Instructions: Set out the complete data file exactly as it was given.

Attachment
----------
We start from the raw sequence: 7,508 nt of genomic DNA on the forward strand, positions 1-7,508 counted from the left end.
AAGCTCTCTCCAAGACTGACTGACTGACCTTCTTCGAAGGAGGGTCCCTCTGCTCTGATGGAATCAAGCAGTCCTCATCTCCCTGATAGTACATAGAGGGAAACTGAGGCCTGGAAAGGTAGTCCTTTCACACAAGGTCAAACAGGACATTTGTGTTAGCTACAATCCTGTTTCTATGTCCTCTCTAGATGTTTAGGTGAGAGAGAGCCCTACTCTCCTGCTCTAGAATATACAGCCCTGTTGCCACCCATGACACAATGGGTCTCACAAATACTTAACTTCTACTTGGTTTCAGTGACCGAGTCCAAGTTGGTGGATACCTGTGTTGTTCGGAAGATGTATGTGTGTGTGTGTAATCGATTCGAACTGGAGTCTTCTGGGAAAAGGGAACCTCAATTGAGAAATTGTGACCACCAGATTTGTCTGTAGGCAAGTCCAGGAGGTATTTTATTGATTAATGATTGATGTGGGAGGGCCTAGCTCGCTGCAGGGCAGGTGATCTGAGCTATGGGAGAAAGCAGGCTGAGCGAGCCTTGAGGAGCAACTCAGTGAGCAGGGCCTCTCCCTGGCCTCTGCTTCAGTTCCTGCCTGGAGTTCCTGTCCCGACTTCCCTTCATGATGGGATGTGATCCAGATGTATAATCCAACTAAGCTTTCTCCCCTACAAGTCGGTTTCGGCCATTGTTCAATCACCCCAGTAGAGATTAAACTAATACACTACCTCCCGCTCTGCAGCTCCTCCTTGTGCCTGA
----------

We start from the raw sequence: 7,508 nt of genomic DNA on the forward strand, positions 1-7,508 counted from the left end.
AAGCTCTCTCCAAGACTGACTGACTGACCTTCTTCGAAGGAGGGTCCCTCTGCTCTGATGGAATCAAGCAGTCCTCATCTCCCTGATAGTACATAGAGGGAAACTGAGGCCTGGAAAGGTAGTCCTTTCACACAAGGTCAAACAGGACATTTGTGTTAGCTACAATCCTGTTTCTATGTCCTCTCTAGATGTTTAGGTGAGAGAGAGCCCTACTCTCCTGCTCTAGAATATACAGCCCTGTTGCCACCCATGACACAATGGGTCTCACAAATACTTAACTTCTACTTGGTTTCAGTGACCGAGTCCAAGTTGGTGGATACCTGTGTTGTTCGGAAGATGTATGTGTGTGTGTGTAATCGATTCGAACTGGAGTCTTCTGGGAAAAGGGAACCTCAATTGAGAAATTGTGACCACCAGATTTGTCTGTAGGCAAGTCCAGGAGGTATTTTATTGATTAATGATTGATGTGGGAGGGCCTAGCTCGCTGCAGGGCAGGTGATCTGAGCTATGGGAGAAAGCAGGCTGAGCGAGCCTTGAGGAGCAACTCAGTGAGCAGGGCCTCTCCCTGGCCTCTGCTTCAGTTCCTGCCTGGAGTTCCTGTCCCGACTTCCCTTCATGATGGGATGTGATCCAGATGTATAATCCAACTAAGCTTTCTCCCCTACAAGTCGGTTTCGGCCATTGTTCAATCACCCCAGTAGAGATTAAACTAATACACTACCTCCCGCTCTGCAGCTCCTCCTTGTGCCTGA